How to Use Point of View to Improve Your Photos

Inspire a variety of emotions and reactions in your viewer

Point of view in photography simply means the position from which the camera sees the scene. Are you looking down on the subject? Are you looking up at the subject? How close are you to the subject? Is there anything between you and the subject? Every decision you make about point of view will change how your viewer sees the photo.

Juxtaposition

Regardless of what point of view you chose when taking a photo, remember the power of juxtaposition.

Shooting a subject from an "unexpected" angle will have more impact than the viewing angle encountered in every day life.

For example, looking up at an ant will have much more visual impact than looking down on an ant. Or an eye-level shot of a bird is much more powerful than looking up at a bird in a tree.

Becoming the Subject

A powerful point of view involves "becoming the subject." This means that you shoot the photo from the angle of the subject. For example, a shot of surgery shown as though you were looking through the surgeon's eyes (patient and surgeon's hands visible but not the surgeon's face/body). These shots allow the viewer to feel like they are experiencing the event first hand.

Shooting From Eye Level

Shooting a photo from eye level of the subject is the quickest way to help your viewers connect emotionally with a photo subject. By literally putting them at the photo subjects level, you create an instinctual response.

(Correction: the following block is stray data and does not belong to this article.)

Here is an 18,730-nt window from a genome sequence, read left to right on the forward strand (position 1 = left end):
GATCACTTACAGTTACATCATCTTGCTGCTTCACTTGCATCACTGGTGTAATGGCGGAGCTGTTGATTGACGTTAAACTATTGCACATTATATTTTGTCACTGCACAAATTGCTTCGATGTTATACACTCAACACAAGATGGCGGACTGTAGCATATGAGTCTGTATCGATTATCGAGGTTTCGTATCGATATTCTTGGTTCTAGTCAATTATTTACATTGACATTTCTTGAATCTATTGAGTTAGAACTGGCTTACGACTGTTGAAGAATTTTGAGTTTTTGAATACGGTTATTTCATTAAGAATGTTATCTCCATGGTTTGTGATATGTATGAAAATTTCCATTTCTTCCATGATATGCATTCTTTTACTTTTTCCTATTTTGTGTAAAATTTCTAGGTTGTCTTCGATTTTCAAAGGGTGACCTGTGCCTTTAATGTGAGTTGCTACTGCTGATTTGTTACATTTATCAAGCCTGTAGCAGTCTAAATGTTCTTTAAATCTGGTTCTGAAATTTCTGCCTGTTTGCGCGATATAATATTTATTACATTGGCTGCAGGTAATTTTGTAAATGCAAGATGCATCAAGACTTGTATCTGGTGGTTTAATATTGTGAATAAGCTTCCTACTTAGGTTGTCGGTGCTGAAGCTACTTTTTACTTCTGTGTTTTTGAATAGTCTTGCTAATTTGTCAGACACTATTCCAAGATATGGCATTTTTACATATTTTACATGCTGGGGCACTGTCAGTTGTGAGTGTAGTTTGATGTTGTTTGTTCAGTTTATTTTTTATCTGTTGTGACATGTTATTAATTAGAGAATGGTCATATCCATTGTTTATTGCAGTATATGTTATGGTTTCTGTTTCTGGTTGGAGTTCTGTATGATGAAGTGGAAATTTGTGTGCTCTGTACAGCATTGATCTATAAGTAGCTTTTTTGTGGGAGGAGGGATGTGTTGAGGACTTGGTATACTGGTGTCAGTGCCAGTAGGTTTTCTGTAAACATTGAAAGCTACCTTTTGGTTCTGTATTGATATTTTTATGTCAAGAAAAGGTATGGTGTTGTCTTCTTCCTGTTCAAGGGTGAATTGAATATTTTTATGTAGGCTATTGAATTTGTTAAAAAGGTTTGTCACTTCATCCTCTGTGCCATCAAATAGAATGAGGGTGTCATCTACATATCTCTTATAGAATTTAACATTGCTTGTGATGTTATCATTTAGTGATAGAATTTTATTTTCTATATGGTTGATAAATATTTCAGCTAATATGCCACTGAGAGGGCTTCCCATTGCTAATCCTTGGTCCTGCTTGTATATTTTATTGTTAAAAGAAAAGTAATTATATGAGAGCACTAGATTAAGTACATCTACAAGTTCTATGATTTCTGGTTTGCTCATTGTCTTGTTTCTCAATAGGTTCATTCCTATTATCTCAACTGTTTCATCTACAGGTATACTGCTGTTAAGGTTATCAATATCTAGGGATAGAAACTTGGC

When we are at eye level with a subject, we personify that subject—even if it is not human.

Shooting at eye level also allows you to see more of the subject than shooting downward or upward (or even from the side) would allow. This straight-on angle also helps to prevent distortion caused by perspective or angle of view.

Shooting from Below

When you shoot a photo from below a subject, you can make the viewer feel as though the subject is in control of a situation. The simple act of looking up at a subject can impart a feeling of smallness, loss of control or a sense that the subject (or object) is unobtainable.

This has been used in real world situations throughout history. For example, thrones are set higher than other chairs, judges sit on a podium and executive desks are just a bit taller than normal desks.

A severely low shooting angle can also give the illusion of being inside the frame of the photograph.

Like almost everything in photography, this goes back to our instinctual reactions to situations. In a forest of tall trees we feel small when looking up. As a child we must obey our larger parents. Shooting with an upwards angle allows us to tap into this instinctive response.

Shooting from Above

Shooting from above a subject allows the viewer to feel superior to the subject or convey a sense of protectiveness of the subject.

It can also give the viewer the impression that they are the object of the attention of the subject in the photo, as though it was the viewer placed on a stage. If the stage level effect is achieved, the viewer will often feel adversarial towards the subject.